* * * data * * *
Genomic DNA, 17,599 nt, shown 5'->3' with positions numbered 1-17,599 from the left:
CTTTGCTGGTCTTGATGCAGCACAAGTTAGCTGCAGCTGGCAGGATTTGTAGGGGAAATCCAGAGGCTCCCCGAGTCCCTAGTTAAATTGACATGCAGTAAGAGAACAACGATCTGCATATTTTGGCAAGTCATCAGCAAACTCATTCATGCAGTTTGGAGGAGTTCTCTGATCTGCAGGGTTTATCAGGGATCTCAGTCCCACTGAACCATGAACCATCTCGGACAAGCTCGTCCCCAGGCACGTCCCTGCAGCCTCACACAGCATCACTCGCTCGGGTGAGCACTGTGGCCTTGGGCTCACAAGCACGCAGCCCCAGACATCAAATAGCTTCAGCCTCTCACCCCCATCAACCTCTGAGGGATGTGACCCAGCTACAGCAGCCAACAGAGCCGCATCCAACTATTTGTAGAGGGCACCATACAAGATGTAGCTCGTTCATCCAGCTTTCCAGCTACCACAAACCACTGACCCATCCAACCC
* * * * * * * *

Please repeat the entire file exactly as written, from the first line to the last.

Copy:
Genomic DNA, 17,599 nt, shown 5'->3' with positions numbered 1-17,599 from the left:
CTTTGCTGGTCTTGATGCAGCACAAGTTAGCTGCAGCTGGCAGGATTTGTAGGGGAAATCCAGAGGCTCCCCGAGTCCCTAGTTAAATTGACATGCAGTAAGAGAACAACGATCTGCATATTTTGGCAAGTCATCAGCAAACTCATTCATGCAGTTTGGAGGAGTTCTCTGATCTGCAGGGTTTATCAGGGATCTCAGTCCCACTGAACCATGAACCATCTCGGACAAGCTCGTCCCCAGGCACGTCCCTGCAGCCTCACACAGCATCACTCGCTCGGGTGAGCACTGTGGCCTTGGGCTCACAAGCACGCAGCCCCAGACATCAAATAGCTTCAGCCTCTCACCCCCATCAACCTCTGAGGGATGTGACCCAGCTACAGCAGCCAACAGAGCCGCATCCAACTATTTGTAGAGGGCACCATACAAGATGTAGCTCGTTCATCCAGCTTTCCAGCTACCACAAACCACTGACCCATCCAACCC